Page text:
Pride and Prejudice and Letters to Alice on First Reading Jane Austen.

Topics: Pride and Prejudice, Elizabeth Bennet, English Anglicans Pages: 4 (1562 words) Published: April 19, 2011
‘A deeper understanding of relationships and identity emerges from pursuing the connections between Pride and Prejudice and Letters to Alice on First Reading Jane Austen.’ Compare how these texts explore relationships identity.

Through the contextualisation of texts, connections can be made which reinforce or challenge responder’s perspectives on universal values. Universal truths carry meaning which are able to transcend changes in social, cultural and historical context in order to continue influencing responders of today. The importance of relationships within the lives of individuals within society has been both supported and challenged as a social landscape has developed into a more independent one. Identity and what constitutes an individual’s identity has altered drastically with more focus on education as opposed to wealth and status. Connections made between Pride and Prejudice, Jane Austen and Fay Weldon’s non-fiction text Letters to Alice allow development of a deeper understanding of these values, utilising a range of literary techniques to enhance meaning. Through the connections made between PP and LA, responders gain a deeper understanding of the purpose of a marital relationship within society, especially its importance in the lives of women. In the patriarchal society of Austen’s context women have no individual rights of their own and since inheritance was passed through the male linage marriage was the economic bases of life and the only option for women with limited fortune and beauty. The subsequent importance of marriage has been supported by the critic Ginger Graph, “the world of this novel; marriage is the market, and the young woman are the merchandise.” Austen has reflected the purpose of marriage as a tool for economic survival through her pragmatic characterisation of Charlotte Lucas who agrees to marry Mr Collins despite his, “conceded, pompous, narrow-minded nature,” she admits to Elizabeth that she “asks only for a comfortable...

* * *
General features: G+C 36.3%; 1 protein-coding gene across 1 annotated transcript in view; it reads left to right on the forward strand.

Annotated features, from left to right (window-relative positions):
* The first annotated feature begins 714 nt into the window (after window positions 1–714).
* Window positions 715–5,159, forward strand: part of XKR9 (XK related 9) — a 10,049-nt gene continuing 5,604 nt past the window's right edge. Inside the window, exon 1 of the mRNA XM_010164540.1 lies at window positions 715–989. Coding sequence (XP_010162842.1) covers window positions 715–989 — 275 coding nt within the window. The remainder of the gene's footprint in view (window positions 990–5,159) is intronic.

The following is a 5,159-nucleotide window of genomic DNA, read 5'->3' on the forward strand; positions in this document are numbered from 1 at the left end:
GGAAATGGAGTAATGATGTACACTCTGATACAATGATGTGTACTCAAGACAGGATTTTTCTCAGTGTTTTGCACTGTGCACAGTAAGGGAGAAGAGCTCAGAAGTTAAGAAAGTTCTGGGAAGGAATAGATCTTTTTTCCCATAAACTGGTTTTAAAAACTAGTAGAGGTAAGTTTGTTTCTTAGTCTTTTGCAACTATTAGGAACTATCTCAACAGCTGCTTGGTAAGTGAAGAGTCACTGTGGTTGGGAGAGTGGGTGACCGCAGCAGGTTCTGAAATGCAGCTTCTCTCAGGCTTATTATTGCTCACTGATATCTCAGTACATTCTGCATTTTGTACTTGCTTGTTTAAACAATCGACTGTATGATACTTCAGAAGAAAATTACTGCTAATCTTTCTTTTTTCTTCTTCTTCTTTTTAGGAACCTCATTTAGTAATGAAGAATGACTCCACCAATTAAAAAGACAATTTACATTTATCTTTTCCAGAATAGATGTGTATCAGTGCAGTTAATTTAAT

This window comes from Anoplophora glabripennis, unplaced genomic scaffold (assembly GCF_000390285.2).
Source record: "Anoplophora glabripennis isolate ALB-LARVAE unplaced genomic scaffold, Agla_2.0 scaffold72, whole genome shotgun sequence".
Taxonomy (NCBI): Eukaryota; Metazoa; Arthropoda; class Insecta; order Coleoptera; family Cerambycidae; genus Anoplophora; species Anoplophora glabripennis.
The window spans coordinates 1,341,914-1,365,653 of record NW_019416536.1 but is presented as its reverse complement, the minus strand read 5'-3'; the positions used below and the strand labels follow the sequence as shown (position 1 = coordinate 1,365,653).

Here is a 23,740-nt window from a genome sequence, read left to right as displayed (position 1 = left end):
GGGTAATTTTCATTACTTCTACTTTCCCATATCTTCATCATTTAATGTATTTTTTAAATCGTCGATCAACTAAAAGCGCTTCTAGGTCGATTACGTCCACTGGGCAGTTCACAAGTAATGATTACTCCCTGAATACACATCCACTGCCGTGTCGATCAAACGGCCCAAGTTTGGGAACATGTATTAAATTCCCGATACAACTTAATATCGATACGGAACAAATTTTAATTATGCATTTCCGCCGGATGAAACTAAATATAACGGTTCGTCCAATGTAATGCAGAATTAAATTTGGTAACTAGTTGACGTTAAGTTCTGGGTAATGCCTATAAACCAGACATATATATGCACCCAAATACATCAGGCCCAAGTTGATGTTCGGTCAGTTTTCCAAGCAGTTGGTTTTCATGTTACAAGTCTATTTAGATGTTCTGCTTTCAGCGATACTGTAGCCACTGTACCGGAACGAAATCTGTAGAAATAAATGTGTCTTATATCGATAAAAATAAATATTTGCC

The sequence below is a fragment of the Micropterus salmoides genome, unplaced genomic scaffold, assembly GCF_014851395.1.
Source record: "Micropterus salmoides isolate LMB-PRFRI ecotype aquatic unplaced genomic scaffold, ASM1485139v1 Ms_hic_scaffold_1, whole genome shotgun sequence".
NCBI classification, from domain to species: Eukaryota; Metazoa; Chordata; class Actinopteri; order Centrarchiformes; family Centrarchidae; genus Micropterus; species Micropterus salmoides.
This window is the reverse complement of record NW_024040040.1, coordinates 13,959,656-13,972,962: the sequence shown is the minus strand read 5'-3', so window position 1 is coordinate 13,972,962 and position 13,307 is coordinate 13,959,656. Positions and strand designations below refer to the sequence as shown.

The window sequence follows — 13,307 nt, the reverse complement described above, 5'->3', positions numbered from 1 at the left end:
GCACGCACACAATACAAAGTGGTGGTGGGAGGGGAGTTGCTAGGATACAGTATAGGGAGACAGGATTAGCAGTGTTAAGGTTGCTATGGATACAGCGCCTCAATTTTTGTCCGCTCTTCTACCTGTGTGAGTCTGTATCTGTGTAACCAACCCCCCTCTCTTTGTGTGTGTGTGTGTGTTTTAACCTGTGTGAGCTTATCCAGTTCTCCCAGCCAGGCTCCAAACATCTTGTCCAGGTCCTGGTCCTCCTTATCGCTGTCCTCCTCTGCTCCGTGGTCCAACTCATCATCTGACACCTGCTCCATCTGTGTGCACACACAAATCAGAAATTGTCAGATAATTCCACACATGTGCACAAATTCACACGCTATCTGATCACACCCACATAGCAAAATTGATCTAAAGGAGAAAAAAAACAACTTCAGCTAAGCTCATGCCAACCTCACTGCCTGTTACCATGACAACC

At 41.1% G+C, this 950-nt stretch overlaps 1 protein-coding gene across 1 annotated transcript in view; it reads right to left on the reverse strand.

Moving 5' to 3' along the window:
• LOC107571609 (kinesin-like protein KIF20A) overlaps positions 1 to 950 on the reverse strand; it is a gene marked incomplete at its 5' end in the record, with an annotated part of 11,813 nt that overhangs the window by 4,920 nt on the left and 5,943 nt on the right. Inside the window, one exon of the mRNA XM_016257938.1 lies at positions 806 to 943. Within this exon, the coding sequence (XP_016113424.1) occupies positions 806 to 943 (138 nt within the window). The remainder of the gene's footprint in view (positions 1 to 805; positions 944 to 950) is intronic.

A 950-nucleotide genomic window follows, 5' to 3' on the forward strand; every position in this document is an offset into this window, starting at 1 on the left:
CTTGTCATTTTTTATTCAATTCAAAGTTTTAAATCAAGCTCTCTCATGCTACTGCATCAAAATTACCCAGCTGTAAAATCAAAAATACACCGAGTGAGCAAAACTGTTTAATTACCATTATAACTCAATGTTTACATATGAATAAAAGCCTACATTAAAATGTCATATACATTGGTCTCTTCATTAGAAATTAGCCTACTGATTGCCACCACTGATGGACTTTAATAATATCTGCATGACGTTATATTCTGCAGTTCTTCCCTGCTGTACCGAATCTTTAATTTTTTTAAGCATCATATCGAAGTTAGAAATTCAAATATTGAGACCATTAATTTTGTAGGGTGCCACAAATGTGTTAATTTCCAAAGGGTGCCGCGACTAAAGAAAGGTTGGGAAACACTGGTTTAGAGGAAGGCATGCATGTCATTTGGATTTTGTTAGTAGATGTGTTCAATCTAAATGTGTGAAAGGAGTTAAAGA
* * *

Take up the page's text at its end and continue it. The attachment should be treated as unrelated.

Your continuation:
Continue Reading

Please join StudyMode to read the full document

You May Also Find These Documents Helpful

  • Essay about Connections Between Jane Austen's Pride and Prejudice, and Fay Weldon's Letters to Alice on First Reading Jane Austen
  • Pride and Prejudice by Jane Austen Essay
  • Pride and Prejudice by Jane Austen. Essay
  • Pride and Prejudice, Letters to Alice Essay
  • Pride and Prejudice/letters to alice Essay
  • Jane Austen &Pride and Prejudice Essay
  • Jane Austen Pride and Prejudice Essay
  • Essay about Pride and Prejudice Jane Austen

Become a StudyMode Member

Sign Up - It's Free